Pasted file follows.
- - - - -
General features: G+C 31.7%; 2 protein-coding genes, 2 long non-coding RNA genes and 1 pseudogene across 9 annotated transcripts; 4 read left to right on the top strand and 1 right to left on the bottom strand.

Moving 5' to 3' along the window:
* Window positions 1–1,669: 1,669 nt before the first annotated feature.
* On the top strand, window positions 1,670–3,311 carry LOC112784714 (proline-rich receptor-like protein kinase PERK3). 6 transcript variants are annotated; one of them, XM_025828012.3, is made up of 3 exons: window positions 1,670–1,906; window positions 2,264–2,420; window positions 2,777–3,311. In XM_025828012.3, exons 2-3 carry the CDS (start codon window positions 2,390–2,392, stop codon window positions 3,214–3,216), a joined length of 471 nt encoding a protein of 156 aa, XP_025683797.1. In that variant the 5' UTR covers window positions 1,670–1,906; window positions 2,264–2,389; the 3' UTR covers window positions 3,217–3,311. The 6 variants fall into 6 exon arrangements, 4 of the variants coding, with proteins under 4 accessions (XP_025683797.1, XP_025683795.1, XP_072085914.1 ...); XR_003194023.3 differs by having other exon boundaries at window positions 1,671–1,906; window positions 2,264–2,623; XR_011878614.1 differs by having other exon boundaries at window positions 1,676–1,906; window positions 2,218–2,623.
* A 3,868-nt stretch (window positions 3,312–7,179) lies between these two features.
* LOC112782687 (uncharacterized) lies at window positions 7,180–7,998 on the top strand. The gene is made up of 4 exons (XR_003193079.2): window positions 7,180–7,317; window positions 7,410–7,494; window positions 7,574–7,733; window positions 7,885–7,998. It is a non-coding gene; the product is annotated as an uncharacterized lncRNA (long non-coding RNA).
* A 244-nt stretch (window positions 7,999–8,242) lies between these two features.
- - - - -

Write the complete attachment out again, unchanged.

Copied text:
General features: G+C 31.7%; 2 protein-coding genes, 2 long non-coding RNA genes and 1 pseudogene across 9 annotated transcripts; 4 read left to right on the top strand and 1 right to left on the bottom strand.

Moving 5' to 3' along the window:
* Window positions 1–1,669: 1,669 nt before the first annotated feature.
* On the top strand, window positions 1,670–3,311 carry LOC112784714 (proline-rich receptor-like protein kinase PERK3). 6 transcript variants are annotated; one of them, XM_025828012.3, is made up of 3 exons: window positions 1,670–1,906; window positions 2,264–2,420; window positions 2,777–3,311. In XM_025828012.3, exons 2-3 carry the CDS (start codon window positions 2,390–2,392, stop codon window positions 3,214–3,216), a joined length of 471 nt encoding a protein of 156 aa, XP_025683797.1. In that variant the 5' UTR covers window positions 1,670–1,906; window positions 2,264–2,389; the 3' UTR covers window positions 3,217–3,311. The 6 variants fall into 6 exon arrangements, 4 of the variants coding, with proteins under 4 accessions (XP_025683797.1, XP_025683795.1, XP_072085914.1 ...); XR_003194023.3 differs by having other exon boundaries at window positions 1,671–1,906; window positions 2,264–2,623; XR_011878614.1 differs by having other exon boundaries at window positions 1,676–1,906; window positions 2,218–2,623.
* A 3,868-nt stretch (window positions 3,312–7,179) lies between these two features.
* LOC112782687 (uncharacterized) lies at window positions 7,180–7,998 on the top strand. The gene is made up of 4 exons (XR_003193079.2): window positions 7,180–7,317; window positions 7,410–7,494; window positions 7,574–7,733; window positions 7,885–7,998. It is a non-coding gene; the product is annotated as an uncharacterized lncRNA (long non-coding RNA).
* A 244-nt stretch (window positions 7,999–8,242) lies between these two features.